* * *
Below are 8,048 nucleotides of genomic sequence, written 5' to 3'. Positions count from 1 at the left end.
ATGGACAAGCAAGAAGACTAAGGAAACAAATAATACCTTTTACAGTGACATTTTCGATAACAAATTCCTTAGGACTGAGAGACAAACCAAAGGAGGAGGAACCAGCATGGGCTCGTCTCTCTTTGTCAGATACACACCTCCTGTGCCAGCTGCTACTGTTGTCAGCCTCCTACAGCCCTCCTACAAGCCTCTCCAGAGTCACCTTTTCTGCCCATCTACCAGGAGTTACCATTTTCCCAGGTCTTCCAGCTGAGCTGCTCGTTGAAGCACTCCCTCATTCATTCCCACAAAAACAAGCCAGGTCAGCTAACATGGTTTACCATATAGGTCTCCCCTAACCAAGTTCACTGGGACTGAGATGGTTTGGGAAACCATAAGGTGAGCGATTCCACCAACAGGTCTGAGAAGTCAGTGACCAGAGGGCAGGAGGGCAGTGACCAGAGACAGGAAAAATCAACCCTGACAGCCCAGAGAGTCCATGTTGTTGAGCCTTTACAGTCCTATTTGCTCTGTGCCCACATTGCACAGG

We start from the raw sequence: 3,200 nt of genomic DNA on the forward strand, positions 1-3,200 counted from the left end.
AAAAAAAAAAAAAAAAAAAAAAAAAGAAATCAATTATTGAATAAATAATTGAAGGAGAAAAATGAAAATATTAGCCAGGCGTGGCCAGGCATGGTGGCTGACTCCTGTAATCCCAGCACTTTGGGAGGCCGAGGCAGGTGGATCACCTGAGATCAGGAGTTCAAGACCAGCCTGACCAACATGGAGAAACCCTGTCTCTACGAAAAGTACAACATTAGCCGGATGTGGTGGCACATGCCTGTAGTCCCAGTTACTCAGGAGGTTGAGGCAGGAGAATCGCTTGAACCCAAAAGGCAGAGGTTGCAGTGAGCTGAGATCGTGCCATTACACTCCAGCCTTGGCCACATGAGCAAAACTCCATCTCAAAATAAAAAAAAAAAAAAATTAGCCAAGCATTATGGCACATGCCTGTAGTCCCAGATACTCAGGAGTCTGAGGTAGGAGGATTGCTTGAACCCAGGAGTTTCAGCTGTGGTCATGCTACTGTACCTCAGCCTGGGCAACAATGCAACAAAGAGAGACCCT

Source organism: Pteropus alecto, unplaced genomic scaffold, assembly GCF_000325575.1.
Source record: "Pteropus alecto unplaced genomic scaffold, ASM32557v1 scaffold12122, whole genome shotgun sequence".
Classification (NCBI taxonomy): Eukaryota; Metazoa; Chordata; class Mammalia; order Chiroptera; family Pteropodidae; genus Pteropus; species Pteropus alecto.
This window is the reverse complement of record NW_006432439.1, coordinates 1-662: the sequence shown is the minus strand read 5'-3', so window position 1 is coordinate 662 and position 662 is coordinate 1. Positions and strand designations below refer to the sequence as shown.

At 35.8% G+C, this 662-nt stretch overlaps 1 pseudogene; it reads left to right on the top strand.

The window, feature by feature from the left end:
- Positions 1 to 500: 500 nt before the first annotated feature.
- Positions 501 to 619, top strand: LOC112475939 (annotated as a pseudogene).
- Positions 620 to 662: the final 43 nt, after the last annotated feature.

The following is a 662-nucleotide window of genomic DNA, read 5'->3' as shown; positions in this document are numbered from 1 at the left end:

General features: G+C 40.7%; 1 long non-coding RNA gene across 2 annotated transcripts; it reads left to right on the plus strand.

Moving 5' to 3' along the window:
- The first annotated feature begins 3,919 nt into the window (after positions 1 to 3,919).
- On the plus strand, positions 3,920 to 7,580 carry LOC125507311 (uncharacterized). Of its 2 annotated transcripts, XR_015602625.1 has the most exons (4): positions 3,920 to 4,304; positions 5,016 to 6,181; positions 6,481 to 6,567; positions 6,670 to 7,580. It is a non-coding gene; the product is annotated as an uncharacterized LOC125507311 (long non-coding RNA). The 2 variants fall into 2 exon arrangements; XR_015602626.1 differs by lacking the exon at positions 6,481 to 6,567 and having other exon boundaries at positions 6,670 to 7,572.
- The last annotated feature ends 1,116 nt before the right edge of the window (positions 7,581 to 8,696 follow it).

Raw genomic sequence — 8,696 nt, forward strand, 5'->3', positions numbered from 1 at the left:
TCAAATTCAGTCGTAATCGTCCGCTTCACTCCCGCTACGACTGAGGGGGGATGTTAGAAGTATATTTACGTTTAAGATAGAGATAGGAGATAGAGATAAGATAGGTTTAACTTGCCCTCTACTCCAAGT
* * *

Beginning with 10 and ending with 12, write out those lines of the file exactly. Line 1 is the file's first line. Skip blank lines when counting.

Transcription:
The window, feature by feature from the left end:
- Positions 1 to 500: 500 nt before the first annotated feature.
- Positions 501 to 619, top strand: LOC112475939 (annotated as a pseudogene).